So now with  girls, the new cost is 6 dollars less, or the original cost minus 6, so we can set up an equation like this:

Let’s do the math:

Understand these problems, and practice, practice, practice!

Click on Submit (the arrow to the right of the problem) to solve this problem. You can also type in more problems, or click on the 3 dots in the upper right hand corner to drill down for example problems.

If you click on “Tap to view steps”, you will go to the Mathway site, where you can register for the full version (steps included) of the software.  You can even get math worksheets.

You can also go to the Mathway site here, where you can register, or just use the software for free without the detailed solutions.  There is even a Mathway App for your mobile device.  Enjoy!

On to Graphing Rational Functions, including Asymptotes  – you’re ready!

## 24 thoughts on “Rational Functions and Equations”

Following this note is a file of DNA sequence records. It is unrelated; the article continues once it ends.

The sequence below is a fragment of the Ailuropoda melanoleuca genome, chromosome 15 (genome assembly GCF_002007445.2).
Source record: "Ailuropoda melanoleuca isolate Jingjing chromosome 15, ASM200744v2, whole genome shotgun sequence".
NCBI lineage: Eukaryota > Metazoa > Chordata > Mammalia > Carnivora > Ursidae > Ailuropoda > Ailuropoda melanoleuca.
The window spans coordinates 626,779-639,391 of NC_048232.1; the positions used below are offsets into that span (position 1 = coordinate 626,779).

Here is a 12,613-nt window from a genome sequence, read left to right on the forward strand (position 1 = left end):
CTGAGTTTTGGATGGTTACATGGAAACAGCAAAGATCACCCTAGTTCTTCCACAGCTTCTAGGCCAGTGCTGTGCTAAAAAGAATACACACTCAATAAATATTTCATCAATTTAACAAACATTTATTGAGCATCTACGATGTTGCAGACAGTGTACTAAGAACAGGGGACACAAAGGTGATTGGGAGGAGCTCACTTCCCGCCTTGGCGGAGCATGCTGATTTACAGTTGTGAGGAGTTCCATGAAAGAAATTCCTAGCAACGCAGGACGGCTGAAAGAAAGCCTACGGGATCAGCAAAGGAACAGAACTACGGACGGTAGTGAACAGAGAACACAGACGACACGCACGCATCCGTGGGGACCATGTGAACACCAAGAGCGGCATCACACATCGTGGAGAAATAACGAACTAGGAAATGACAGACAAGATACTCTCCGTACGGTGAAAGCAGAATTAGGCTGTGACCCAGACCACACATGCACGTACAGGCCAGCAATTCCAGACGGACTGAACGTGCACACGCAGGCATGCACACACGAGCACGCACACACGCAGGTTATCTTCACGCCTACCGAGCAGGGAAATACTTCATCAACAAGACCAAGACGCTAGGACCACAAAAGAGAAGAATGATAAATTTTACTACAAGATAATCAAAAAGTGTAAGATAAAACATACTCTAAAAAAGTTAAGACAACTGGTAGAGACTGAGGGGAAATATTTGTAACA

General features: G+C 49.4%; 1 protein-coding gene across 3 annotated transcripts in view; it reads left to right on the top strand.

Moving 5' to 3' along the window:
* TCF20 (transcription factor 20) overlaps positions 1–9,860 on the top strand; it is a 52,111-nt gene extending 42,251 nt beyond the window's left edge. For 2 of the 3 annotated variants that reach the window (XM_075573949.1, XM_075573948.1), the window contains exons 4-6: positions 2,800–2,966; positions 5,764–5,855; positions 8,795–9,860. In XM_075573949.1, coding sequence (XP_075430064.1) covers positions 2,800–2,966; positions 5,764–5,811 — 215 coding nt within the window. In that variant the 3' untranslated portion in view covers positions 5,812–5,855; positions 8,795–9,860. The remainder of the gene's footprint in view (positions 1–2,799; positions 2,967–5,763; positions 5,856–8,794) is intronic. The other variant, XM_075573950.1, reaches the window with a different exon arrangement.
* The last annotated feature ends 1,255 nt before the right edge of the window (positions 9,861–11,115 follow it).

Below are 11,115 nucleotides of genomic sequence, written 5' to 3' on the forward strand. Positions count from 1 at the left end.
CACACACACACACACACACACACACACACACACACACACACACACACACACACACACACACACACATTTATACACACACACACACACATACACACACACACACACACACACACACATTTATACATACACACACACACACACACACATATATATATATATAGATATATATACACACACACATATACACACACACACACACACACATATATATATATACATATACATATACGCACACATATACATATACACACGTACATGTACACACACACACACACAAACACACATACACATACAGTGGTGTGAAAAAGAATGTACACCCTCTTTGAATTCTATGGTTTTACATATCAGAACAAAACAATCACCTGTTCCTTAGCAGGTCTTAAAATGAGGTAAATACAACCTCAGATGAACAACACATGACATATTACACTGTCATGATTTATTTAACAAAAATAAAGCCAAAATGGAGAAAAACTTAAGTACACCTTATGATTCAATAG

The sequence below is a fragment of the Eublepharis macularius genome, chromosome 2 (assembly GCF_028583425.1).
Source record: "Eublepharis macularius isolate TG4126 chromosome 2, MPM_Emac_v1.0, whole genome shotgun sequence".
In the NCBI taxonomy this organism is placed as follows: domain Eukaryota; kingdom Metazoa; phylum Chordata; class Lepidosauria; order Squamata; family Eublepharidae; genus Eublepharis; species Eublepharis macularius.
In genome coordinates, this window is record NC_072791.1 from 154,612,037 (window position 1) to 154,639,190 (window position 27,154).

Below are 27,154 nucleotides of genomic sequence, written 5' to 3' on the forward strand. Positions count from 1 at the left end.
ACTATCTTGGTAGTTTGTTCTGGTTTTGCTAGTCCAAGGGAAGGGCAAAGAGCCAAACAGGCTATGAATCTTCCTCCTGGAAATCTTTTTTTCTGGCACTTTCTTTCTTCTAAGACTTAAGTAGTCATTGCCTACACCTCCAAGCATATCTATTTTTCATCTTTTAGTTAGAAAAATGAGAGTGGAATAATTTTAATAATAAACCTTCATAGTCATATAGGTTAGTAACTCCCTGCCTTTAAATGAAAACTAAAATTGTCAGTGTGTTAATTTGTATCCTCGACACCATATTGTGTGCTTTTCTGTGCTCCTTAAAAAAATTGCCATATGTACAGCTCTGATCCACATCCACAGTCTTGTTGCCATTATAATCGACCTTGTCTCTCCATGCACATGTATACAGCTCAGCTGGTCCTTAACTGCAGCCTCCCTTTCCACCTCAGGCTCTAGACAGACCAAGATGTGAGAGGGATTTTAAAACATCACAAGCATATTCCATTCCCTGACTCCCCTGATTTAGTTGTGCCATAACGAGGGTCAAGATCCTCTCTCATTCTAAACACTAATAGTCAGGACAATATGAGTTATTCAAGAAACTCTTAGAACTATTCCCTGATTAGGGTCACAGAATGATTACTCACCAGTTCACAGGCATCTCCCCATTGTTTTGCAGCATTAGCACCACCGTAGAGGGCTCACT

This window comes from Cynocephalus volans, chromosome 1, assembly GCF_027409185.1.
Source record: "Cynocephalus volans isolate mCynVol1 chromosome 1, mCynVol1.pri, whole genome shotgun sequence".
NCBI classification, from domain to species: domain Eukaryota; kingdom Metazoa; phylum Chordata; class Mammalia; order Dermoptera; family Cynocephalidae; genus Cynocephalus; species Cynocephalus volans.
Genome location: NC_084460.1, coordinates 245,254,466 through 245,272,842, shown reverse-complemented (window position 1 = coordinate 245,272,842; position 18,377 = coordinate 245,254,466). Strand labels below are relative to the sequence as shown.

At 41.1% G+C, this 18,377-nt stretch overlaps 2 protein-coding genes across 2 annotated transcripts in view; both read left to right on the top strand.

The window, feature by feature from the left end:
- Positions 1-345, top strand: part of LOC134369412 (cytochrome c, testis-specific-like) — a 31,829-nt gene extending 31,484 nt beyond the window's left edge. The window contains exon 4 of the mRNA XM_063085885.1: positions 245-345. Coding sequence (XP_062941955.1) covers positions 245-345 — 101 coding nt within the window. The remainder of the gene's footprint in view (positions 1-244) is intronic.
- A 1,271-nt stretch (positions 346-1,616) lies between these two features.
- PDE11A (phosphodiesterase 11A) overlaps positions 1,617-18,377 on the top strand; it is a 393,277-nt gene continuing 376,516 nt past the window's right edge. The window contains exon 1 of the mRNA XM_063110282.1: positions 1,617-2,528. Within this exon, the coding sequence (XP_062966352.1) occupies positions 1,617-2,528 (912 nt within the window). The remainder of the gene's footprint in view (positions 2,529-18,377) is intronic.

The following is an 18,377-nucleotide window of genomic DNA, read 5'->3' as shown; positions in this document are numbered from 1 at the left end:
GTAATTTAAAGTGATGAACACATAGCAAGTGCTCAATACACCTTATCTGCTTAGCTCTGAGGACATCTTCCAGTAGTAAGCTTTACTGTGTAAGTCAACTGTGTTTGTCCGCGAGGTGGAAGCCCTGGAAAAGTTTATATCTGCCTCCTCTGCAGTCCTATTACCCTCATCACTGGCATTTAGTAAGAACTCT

1. Hi, I absolutely love this site. However, I’d love it if you could work a bit faster! I’m starting Calculus in a couple of weeks, and I would love more resources. Thanks!

• Amy,
Thanks so much for your comment. You are absolutely right; I need to write faster! I’ve been out of town a lot lately (my 3 kids moved out of state and I visited all of them 😉 and am busy now with my tutoring, but want to finish this year!

Your comment makes me want to work harder – thanks again 😉
Lisa

• THANK YOU SO MUCH!!!!!!!!!
YOU’RE POST IS REALLY HELPFUL FOR MY HOMEWORK, NOW I CAN FULLY UNDERSTAND THESE PROBLEMS!! THANK YOU SO MUCH!